DC Rebirth

DC RebirthWelcome to my first column. My goal is to write an entertaining column reviewing new comics, comics which you may have missed, books, movies and pop culture. Since I’m the oldest guy here in the BoroughCon offices, I’ve been getting a lot of grief about this.  I’m told that I’m too old, uncool and just plain nerdy to write this type of column. And the titles that have been suggested are just downright insulting.

Despite the nasty comments, I assure you that I didn’t buy the first issue of Action Comics in 1939. Admittedly, I’m old enough to be the father of Matt, Courtney, Preeti, Victor, Rid and Jonny, but Bill, Jeff, George and Tony are just a few years younger than me. And while Preeti loves to point out my theoretical hairline, and my occasional forgetfulness, my occasional grouchiness, and my occasional forgetfulness,  I haven’t reached the point of standing on my porch wearing only a bathrobe yelling, “Hey you kids, get off my lawn!” (Yet – Preeti).

This first column will be my take on the DC Rebirth Event. I’m sorry, but is everyone getting a little tired of the Crisis of the Infinite Secret Civil War on Battleworld yet? Back in my day, we had 3 Earths (four if you count Earth Prime which Elliot S! Maggin and Cary Bates were from) and one Marvel Continuity. But, as things got messy, DC had the Crisis and Marvel played with alternate universes to explain continuity flaws.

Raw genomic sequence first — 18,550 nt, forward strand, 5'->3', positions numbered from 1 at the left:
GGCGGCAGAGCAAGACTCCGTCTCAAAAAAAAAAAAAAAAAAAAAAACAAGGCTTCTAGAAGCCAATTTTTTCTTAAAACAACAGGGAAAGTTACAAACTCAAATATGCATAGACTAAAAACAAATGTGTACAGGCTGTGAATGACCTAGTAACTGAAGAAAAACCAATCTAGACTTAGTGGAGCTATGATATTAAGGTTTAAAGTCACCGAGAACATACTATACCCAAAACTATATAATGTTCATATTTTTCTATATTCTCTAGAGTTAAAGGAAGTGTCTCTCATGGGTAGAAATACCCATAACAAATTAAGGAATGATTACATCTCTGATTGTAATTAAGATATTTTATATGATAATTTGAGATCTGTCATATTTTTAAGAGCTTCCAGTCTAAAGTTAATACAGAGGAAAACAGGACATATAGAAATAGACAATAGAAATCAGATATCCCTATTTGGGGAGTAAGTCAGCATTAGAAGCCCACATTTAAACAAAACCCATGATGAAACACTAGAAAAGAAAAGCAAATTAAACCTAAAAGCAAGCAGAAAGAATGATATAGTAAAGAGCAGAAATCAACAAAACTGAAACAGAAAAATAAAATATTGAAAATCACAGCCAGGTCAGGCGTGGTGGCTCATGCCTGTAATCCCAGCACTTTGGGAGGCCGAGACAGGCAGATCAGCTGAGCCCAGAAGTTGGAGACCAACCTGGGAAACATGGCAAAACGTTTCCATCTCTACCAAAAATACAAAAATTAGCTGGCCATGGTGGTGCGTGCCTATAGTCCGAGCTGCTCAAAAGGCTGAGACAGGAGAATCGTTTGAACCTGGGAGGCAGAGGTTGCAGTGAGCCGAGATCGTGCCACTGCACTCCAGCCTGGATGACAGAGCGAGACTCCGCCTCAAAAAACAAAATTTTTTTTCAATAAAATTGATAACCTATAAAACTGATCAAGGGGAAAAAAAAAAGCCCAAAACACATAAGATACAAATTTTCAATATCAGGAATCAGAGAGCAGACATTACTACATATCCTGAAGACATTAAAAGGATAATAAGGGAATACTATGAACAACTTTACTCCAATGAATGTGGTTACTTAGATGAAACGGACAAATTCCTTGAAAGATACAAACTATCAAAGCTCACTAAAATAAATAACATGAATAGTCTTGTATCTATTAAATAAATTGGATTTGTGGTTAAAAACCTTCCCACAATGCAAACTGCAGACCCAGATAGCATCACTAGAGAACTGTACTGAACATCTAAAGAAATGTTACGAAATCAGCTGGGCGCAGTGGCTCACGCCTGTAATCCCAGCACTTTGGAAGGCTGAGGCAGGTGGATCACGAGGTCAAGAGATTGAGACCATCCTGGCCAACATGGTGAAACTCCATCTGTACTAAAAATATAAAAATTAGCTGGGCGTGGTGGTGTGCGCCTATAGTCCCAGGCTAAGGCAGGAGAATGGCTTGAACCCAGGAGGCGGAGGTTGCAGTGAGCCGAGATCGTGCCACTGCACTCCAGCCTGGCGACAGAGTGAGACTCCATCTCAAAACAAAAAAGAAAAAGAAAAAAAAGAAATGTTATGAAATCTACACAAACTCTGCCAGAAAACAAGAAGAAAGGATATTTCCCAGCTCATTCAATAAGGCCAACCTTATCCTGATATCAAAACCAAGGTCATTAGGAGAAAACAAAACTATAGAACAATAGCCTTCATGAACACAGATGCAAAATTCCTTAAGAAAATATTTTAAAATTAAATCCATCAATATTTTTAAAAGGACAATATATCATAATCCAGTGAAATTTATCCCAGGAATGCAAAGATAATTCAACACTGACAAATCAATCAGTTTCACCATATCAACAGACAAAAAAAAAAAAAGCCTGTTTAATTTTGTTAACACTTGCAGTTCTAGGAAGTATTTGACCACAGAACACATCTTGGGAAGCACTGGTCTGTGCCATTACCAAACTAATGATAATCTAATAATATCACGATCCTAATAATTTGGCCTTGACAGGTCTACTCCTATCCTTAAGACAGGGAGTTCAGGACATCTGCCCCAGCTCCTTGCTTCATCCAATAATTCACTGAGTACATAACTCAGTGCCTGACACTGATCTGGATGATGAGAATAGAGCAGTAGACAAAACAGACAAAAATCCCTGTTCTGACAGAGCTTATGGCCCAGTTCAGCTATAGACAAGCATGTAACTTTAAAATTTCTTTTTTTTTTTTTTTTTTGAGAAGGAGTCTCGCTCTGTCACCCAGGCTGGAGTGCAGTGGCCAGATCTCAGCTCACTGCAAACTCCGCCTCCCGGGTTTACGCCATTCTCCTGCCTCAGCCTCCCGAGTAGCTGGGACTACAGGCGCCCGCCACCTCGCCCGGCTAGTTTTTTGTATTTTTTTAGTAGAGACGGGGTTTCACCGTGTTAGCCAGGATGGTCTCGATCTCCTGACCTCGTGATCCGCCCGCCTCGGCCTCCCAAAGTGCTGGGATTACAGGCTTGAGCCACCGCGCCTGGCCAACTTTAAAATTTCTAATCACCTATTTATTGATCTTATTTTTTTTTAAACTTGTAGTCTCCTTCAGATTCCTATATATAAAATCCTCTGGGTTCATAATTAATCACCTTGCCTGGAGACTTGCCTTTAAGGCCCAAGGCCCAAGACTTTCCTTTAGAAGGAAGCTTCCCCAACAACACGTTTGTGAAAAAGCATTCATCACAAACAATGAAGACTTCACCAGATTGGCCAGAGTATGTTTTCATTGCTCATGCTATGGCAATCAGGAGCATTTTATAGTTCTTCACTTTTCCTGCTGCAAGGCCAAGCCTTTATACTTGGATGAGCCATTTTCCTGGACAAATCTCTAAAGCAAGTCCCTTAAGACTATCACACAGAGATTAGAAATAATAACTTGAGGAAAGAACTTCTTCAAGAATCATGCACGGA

At the time and even now, Crisis of the Infinite Earths made a lot of sense. It was the first, and greatest rewrite of comic book continuity. All the heroes in the DCU were given complete makeovers. John Byrne’s reimagining of Superman was brilliant, and led to the fondly remembered diamond sequences, where Superman’s story was told on a weekly basis. George Perez’ reworking of Wonder Woman was similarly breathtaking.  There was no question that this was a new golden age of comics and DC became the Microsoft of the industry. The Death of Superman, KnightFall, and even Emerald Twilight were masterpieces.